The Fall semester has required flexibility, creativity, and persistence
It’s hard to fathom that the fall semester is nearly complete. Many classrooms and offices remained dark. Fall sports were canceled. The Quad and Farinon Center were void of tables set up by student groups to recruit new members. Nearby, no throngs of students passed by the Marquis de Lafayette statue. Across the Lafayette community, creative workarounds flourished. Forced to pivot due to the COVID-19 pandemic—an event that has not only shaped our year but will undeniably shape the future—Pards from around the globe found ways to work collaboratively, demonstrate resourcefulness, and foster enthusiasm.
For faculty and students alike, maintaining the integrity of a Lafayette education has not been just about adapting to a virtual format, but about the tangible, touch-it, feel-it elements that bring the concepts presented during lectures to life.
“Something I believe in deeply is inclusive STEM. I wanted to make sure that my students felt like they belong and also that they could see themselves in the future,” says Wendy Hill, Rappolt Professor Emeritus of Neuroscience and visiting professor, who reached out to program alums to record short videos about their journeys to share with her intro class. “That’s the power of alumni voices in the classroom. It occurred to me that were it not for teaching remotely, I don’t know that I would have gone this route. It’s provided greater opportunity for project-based approaches in the classroom.”
Christian Lopez, assistant professor of computer science affiliated with mechanical engineering, asked students in his courses to film 60-second “ice breaker” videos and submit them a week before class began. The requirements included sharing their locations, doing something creative, and sharing an interesting fact about computer science. “Building community and engaging students can take on many forms during online classes,” Lopez shared.
Lauren Myers, associate professor of psychology, offered a flexible modular format that allowed students to participate in a hybrid and partially asynchronous course to better fit their personal schedules. The format includes options to engage with the material and with peers—including exercises in small groups and asynchronous engagement in written or video response. Acknowledging within her syllabus that “living, working, and learning remotely during a global pandemic is stressful and unusual,” Myers was most concerned about flexibility and access.
Michael McGuire, associate professor of civil and environmental engineering, viewed remotely teaching his Intro to Geotechnical Engineering class as a unique opportunity. The lab component for the course is a pilot for a potential larger crowdsourcing project, funded by a National Science Foundation grant led by Mary Roth, Simon Cameron Long Professor of Civil and Environmental Engineering, and Laurie Caslake, professor of biology. The lab asks students to use the bacteria in soil samples where they live to cement the soils with calcium carbonate and to find out how much the strength of the soil is increased through this process.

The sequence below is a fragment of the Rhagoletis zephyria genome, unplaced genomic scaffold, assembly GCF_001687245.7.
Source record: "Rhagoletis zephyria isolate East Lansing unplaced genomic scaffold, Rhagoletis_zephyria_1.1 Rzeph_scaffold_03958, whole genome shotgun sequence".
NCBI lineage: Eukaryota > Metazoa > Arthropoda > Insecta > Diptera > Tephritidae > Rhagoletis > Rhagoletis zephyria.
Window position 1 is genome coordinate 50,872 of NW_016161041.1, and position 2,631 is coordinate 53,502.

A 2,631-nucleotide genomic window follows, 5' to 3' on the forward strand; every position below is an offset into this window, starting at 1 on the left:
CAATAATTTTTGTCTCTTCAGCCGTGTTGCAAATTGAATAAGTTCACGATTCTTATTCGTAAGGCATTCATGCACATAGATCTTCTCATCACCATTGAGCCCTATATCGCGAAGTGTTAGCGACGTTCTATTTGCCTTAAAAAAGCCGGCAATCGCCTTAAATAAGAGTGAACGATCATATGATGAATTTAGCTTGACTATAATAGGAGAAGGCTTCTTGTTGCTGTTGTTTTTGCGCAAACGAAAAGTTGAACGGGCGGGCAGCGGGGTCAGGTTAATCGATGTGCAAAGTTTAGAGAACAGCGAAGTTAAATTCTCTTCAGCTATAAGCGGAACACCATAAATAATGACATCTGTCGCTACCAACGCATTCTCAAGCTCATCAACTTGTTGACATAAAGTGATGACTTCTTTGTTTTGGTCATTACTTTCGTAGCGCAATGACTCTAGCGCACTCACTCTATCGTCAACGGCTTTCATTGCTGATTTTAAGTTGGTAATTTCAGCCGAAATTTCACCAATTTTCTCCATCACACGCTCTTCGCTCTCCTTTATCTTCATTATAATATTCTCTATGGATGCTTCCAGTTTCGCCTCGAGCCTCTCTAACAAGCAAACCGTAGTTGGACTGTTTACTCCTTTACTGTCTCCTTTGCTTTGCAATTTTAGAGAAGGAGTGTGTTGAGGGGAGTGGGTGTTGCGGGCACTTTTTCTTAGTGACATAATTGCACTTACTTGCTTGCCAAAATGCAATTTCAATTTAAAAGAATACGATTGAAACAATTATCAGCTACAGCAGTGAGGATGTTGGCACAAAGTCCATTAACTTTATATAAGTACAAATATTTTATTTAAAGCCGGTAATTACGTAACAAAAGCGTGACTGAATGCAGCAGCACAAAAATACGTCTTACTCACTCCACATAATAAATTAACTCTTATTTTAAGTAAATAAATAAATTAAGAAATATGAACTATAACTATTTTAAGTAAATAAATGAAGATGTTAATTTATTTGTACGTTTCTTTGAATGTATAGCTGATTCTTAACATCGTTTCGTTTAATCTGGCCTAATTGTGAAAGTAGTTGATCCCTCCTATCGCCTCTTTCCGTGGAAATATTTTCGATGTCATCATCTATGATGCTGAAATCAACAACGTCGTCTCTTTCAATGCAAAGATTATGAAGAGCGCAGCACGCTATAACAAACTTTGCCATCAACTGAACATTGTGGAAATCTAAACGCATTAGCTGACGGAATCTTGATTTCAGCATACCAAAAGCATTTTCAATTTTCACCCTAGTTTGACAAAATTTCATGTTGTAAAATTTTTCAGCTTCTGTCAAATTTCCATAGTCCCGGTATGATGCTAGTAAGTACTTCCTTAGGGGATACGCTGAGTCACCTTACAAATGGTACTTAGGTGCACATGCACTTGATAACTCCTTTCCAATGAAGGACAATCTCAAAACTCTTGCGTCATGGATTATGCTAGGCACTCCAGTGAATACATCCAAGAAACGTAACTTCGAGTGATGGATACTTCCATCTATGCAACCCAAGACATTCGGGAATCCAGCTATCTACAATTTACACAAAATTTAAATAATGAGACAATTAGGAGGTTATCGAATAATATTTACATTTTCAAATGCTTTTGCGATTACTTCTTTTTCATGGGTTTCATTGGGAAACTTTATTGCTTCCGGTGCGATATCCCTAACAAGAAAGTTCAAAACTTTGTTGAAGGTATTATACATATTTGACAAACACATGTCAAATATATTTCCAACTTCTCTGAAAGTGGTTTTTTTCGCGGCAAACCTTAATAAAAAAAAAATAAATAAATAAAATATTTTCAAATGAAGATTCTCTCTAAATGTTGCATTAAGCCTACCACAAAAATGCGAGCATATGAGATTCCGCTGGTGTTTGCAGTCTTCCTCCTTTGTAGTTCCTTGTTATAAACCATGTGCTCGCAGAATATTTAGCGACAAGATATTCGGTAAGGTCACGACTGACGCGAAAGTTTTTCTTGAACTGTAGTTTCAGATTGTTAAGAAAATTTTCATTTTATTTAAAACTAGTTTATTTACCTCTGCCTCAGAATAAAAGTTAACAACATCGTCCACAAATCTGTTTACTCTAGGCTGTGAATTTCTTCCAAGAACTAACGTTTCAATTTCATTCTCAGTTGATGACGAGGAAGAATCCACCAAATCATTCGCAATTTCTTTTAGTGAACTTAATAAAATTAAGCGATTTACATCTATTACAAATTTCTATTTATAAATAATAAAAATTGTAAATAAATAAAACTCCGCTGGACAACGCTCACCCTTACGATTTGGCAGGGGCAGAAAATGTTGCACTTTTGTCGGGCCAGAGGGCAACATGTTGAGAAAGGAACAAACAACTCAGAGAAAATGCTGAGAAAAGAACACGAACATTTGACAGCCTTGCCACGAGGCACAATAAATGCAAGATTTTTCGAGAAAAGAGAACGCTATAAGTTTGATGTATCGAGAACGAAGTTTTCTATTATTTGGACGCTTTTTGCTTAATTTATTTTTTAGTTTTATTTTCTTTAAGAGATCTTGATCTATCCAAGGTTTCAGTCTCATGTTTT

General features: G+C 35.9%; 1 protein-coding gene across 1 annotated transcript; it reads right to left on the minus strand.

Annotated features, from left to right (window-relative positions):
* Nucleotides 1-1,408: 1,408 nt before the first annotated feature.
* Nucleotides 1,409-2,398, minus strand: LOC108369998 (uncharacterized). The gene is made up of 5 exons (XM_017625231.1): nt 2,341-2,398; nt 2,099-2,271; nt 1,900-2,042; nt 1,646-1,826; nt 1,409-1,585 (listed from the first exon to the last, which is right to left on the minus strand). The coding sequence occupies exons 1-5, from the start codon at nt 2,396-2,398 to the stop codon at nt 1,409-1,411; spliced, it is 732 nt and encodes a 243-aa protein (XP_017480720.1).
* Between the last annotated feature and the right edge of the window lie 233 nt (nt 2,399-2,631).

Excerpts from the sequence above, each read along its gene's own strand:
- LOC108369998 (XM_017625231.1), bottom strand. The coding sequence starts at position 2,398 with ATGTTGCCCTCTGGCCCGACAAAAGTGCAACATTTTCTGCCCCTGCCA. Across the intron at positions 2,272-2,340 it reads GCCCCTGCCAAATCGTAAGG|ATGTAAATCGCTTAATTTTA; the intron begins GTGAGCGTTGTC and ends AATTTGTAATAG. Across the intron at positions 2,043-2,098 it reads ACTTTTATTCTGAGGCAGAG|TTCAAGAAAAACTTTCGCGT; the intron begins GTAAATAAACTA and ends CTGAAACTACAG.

“The remote setting is actually ideal once you get around the limitations in terms of the equipment that the students have. Students were really creative,” says McGuire. “I had a student hike up in the White Mountains to get sand at the top of Mount Lafayette, of all places. I’ve also had students getting soil from the Adirondack Mountains. So, we’ve got a smattering of soils from all over.”
The shoebox-sized at-home lab kit Roth, Caslake, and McGuire created and shipped to students includes different-sized metal meshes, pegboard, syringes, tubing, and 500-gram scales obtained at a fraction of the price than those normally found in classrooms, allowing the project to be
Redefining the at-home lab was also at the heart of Luis Schettino’s, associate professor of psychology and neuroscience, lab kits that were sent to his Physiological Psychology 2 students. Schettino, along with Michelle Tomaszycki, assistant professor of psychology, put together kits containing a sheep’s brain (preserved without the use of toxic chemicals), gloves, bench paper, and modeling clay. The object of dissecting the brain at home was to impress on students the importance of brain architecture on the control of behavior—in particular, how complex behavior is controlled during human interactions.
“Professor Schettino designed the course to ensure our continued interest, and we’ve discussed the parts of the brain in relation to the way our brains develop and how it affects perception, emotion, cognition, and behavior,” says Maggie Ledwith ’22. “Performing a dissection on a sheep’s brain at home was not something I would have foreseen myself doing, but the psychology department and neuroscience program did a great job preparing us for the procedure and ensuring we had the resources to carry out the lab.”
Gabrielle Conard ’21 (mechanical engineering) is another student who has taken the notion of remote learning and turned it on its head. Working with Alex Brown, assistant professor of mechanical engineering, on a low-cost quadruped robot design, Conard, says Brown, “completely redesigned our low-cost robot platform to use a structural printed circuit board chassis with onboard 8-bit microcontroller, a connection for a Raspberry Pi, a credit-card sized computer, plus integrated servo control and force sensing circuitry.” Together, they created three iterations of the quadruped robot.
Student-led organizations not only help students maintain a sense of direction and purpose during the time they’re working remotely, but they also provide them with a way to cultivate friendships with one another. This is especially important for first-years getting their first taste of college life.